Stand-up comic, Twitter eminence and SiriusXM radio host John Fugelsang anchors this platform for left-leaning political comedy, with a different lineup of guests at each performance. Among the many artists scheduled to appear are Elayne Boosler, Judah Friedlander, Janeane Garafolo, Judy Gold, Marina Franklin, Hari Kondabolu and Dean Obeidallah.
NYC Trivia League is New York City’s most popular trivia night, with over 75 locations! It’s always free to play, and free to register for our 10-week season league format, where teams can play not only against those at their home bar, but against other registered teams across the city! Every season culminates in The King’s Cup, our invite-only trivia championship, with thousands in prizes on the line. Teams of six and fewer compete for two hours for a shot at [great prizes]! You’ll answer 50 questions over the course of five rounds, all with different themes, complete with a picture round and a music round.
This annual literary celebration brings together spectacular writers from across the globe for a full week of talks, shopping and even yoga to satisfy the borough’s brainiacs. Bookend events will be taking place all week, including an editors roundtable and a reading of Walt Whitman while traipsing around in the dark. The full schedule of these events can be found here. All those events lead up to the main draws: Saturday's Children's Day and Sunday's Festival day. This year boasts appearances by authors Jonathan Safran Foer, Ebony Flowers, Joyce Carol Oates, Tina Chang, Ilya Kaminsky, Nick Bruel and many more.
When done properly, stand-up comedy can be about so much more than just making people laugh. It can also be used as a cudgel against tyranny and injustice, the jokes we laugh at can make us look within and confront the thorny issues that rarely come up in polite conversation. When creating the concept for their bi-weekly comedy show Nervous Laughter, Sarah Harvard and Gene Meyer wanted to tap into this approach. Each show has a different theme (past themes include Green Card and Culture Class) and features an outstanding lineup of stand-ups exploring the topic. Ideally you'll laugh a lot, cringe a little and walk out of the room thinking.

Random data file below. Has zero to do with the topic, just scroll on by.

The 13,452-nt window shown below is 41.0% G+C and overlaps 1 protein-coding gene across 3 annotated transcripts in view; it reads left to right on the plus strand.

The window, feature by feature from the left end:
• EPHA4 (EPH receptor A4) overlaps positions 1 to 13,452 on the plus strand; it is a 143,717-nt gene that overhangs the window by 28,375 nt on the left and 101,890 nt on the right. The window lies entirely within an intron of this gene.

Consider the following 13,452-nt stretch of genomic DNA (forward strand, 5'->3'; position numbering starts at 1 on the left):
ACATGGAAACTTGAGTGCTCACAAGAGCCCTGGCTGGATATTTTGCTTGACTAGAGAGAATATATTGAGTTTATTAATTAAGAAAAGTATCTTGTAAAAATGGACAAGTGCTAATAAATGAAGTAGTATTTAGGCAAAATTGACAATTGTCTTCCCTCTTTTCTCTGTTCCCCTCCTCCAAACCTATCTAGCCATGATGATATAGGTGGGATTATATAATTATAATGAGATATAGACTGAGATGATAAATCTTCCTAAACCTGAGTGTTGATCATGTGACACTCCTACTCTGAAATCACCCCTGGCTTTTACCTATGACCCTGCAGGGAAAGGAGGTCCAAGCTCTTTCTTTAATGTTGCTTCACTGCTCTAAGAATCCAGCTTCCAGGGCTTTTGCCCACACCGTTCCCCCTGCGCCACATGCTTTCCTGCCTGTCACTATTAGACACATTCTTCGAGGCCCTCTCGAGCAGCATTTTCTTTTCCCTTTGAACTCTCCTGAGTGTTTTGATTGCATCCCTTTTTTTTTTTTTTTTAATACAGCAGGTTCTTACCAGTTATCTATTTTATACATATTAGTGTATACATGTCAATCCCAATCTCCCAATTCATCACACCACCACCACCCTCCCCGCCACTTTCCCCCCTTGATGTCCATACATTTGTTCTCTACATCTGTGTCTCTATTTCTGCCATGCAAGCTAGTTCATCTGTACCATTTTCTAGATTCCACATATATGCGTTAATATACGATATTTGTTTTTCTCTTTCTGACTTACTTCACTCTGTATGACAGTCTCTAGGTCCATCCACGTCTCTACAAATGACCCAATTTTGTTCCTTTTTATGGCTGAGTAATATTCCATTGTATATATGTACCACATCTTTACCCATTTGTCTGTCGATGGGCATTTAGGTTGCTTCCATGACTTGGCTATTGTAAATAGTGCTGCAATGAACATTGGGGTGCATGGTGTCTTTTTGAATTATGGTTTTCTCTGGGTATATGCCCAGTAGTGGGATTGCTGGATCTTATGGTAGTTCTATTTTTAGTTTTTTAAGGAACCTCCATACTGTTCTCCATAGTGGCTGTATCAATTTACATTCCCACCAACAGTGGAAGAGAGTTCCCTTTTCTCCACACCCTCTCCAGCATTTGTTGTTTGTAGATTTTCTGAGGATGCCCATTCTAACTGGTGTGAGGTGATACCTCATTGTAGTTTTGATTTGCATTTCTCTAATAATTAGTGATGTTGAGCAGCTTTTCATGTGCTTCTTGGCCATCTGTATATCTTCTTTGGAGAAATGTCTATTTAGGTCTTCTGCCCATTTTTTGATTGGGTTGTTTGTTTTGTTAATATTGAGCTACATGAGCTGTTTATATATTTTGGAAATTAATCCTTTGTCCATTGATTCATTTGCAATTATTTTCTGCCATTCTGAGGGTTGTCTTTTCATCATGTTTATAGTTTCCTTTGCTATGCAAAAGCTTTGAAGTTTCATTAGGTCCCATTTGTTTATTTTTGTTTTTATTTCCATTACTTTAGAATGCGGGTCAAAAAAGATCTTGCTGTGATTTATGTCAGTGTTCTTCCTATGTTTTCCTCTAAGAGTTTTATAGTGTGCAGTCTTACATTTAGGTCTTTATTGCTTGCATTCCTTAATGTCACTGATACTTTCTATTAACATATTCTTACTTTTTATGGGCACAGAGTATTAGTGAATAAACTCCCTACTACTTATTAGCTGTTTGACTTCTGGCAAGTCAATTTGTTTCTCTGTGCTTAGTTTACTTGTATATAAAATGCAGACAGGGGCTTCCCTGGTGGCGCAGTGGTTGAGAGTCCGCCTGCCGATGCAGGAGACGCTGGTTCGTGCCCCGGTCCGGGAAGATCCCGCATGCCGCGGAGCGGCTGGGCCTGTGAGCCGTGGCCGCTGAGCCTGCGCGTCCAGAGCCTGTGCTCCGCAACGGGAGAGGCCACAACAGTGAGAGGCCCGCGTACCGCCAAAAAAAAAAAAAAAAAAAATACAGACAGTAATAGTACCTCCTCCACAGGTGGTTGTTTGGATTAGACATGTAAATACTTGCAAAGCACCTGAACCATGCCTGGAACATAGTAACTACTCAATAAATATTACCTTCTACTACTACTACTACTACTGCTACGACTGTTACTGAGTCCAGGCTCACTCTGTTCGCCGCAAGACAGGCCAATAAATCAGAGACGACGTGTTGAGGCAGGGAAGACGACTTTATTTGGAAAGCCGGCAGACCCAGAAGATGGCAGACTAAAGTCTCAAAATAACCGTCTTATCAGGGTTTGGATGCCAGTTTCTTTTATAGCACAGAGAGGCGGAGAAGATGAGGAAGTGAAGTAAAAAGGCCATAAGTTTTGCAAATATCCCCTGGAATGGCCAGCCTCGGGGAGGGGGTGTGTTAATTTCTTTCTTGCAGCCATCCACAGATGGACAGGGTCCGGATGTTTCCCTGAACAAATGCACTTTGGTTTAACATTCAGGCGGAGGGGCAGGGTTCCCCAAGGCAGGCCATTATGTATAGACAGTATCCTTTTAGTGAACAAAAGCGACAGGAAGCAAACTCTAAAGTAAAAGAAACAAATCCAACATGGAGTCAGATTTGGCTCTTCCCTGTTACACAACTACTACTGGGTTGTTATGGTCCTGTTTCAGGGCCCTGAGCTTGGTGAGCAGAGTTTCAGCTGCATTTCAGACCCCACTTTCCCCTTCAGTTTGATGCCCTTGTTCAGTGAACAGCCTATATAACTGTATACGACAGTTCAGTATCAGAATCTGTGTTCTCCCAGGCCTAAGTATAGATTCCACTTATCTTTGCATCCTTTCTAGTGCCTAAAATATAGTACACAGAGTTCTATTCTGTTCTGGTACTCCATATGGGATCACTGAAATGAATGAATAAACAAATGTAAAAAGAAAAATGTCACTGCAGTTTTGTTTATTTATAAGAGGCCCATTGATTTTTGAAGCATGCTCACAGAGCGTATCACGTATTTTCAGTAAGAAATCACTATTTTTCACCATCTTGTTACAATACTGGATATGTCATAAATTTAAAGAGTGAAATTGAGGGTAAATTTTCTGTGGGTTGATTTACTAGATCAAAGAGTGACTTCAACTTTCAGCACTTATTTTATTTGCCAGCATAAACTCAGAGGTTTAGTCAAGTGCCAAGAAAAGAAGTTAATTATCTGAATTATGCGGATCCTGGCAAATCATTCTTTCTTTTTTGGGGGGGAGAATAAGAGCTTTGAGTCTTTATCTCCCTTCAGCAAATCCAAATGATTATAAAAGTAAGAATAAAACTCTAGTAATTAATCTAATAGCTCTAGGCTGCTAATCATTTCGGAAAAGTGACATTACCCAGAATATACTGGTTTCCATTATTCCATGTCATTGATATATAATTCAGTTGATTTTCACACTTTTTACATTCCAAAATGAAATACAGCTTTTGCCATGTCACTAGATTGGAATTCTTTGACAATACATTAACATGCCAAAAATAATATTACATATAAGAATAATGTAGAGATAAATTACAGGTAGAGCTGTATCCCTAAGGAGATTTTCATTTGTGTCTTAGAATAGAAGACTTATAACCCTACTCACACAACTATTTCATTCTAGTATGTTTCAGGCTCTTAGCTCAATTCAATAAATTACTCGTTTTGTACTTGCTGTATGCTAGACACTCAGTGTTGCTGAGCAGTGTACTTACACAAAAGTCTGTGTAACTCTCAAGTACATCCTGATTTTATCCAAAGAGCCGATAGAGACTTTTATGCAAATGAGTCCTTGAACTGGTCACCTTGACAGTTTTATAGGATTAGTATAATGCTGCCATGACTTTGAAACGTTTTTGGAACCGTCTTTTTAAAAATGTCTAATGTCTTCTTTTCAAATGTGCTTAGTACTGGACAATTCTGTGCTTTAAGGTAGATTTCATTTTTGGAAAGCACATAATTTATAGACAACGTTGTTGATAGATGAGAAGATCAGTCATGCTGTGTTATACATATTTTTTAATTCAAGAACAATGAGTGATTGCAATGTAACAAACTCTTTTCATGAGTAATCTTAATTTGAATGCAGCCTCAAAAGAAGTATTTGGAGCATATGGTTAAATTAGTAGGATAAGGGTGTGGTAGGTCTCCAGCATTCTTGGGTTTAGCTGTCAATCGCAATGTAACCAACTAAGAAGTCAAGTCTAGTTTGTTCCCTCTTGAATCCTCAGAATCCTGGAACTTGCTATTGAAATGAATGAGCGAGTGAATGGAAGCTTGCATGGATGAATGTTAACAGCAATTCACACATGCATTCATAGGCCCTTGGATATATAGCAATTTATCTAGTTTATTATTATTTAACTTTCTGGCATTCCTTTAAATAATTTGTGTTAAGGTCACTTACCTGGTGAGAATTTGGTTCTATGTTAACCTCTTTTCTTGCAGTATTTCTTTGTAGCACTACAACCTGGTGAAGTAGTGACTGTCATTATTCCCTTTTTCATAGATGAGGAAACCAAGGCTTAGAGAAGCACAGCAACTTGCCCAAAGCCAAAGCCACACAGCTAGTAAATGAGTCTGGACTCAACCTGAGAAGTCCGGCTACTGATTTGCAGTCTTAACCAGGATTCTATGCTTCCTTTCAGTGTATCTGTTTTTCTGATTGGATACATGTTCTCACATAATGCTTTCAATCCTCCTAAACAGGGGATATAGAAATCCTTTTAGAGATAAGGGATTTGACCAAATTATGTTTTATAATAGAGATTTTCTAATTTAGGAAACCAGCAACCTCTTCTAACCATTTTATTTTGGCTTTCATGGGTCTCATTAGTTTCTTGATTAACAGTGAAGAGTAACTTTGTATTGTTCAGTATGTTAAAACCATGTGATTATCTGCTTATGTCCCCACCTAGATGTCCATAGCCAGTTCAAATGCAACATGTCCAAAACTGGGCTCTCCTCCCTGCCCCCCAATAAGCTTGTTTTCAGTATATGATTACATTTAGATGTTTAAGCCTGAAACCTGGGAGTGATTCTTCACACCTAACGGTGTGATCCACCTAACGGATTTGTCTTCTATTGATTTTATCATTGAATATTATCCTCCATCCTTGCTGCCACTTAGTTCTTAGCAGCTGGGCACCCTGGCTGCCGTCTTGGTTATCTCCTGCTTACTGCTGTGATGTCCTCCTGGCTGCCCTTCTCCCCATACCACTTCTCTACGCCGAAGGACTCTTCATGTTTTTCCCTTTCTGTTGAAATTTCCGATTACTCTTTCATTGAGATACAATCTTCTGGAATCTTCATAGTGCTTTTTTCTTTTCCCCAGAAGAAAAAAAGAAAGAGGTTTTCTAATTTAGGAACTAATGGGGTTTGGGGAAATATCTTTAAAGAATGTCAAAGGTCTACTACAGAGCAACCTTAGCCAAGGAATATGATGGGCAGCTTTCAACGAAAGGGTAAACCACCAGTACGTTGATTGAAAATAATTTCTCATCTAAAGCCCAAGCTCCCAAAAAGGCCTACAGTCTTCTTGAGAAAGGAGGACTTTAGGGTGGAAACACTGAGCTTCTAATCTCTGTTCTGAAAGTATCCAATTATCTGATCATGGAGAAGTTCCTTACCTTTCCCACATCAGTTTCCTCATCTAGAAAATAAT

Butterboy Comedy has become one of the hottest regular comedy shows in NYC. Comedians Jo Firestone, Aparna Nancherla and Maeve Higgins get together to host a killer lineup of stand-up talent every Monday night at Littlefield NYC. Alongside all of the laughs, is a soundtrack curated by Donwill. Check out Butterboy, the funniest thing to ever happen in Gowanus.
Sample the sweet aromas of wine from across the world while wandering through a labyrinth of fun-filled rooms that'll make all your rosé dreams come true. During this interactive experience, guests will discover a whole new side of the pink drink, learning about the culture, history and science behind this enchanting tipple. As you move through each of the 14 rooms you'll enter vibrant, eccentric and immersive new worlds, including Cleopatra's Palace, a vintage airline lounge, Champagne disco ball pit and a treehouse. RoséLand is the location of the final adventure – natch – a total wine-doused playground, with 120 types of rosé and light bites from Taco Dumbo.
Crushworthy comedians Jenny Gorelick and Zach Teague host this mash-up party of stand-up and singing. Get down to high-energy sets from the city’s best acts, then hit the stage for an always-lit karaoke after-party. Your Pointer Sisters lyrics better be on point—this isn’t amateur hour!